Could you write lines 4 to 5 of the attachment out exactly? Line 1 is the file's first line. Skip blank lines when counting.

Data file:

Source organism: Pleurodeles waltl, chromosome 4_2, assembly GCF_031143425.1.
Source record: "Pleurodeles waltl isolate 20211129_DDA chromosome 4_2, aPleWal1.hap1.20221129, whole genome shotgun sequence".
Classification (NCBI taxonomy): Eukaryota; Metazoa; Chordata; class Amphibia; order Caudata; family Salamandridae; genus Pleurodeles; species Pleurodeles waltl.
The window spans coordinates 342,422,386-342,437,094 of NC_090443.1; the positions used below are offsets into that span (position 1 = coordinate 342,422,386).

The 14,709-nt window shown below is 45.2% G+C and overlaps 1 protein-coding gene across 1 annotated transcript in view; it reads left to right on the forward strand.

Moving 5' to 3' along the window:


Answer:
The window spans coordinates 342,422,386-342,437,094 of NC_090443.1; the positions used below are offsets into that span (position 1 = coordinate 342,422,386).

The 14,709-nt window shown below is 45.2% G+C and overlaps 1 protein-coding gene across 1 annotated transcript in view; it reads left to right on the forward strand.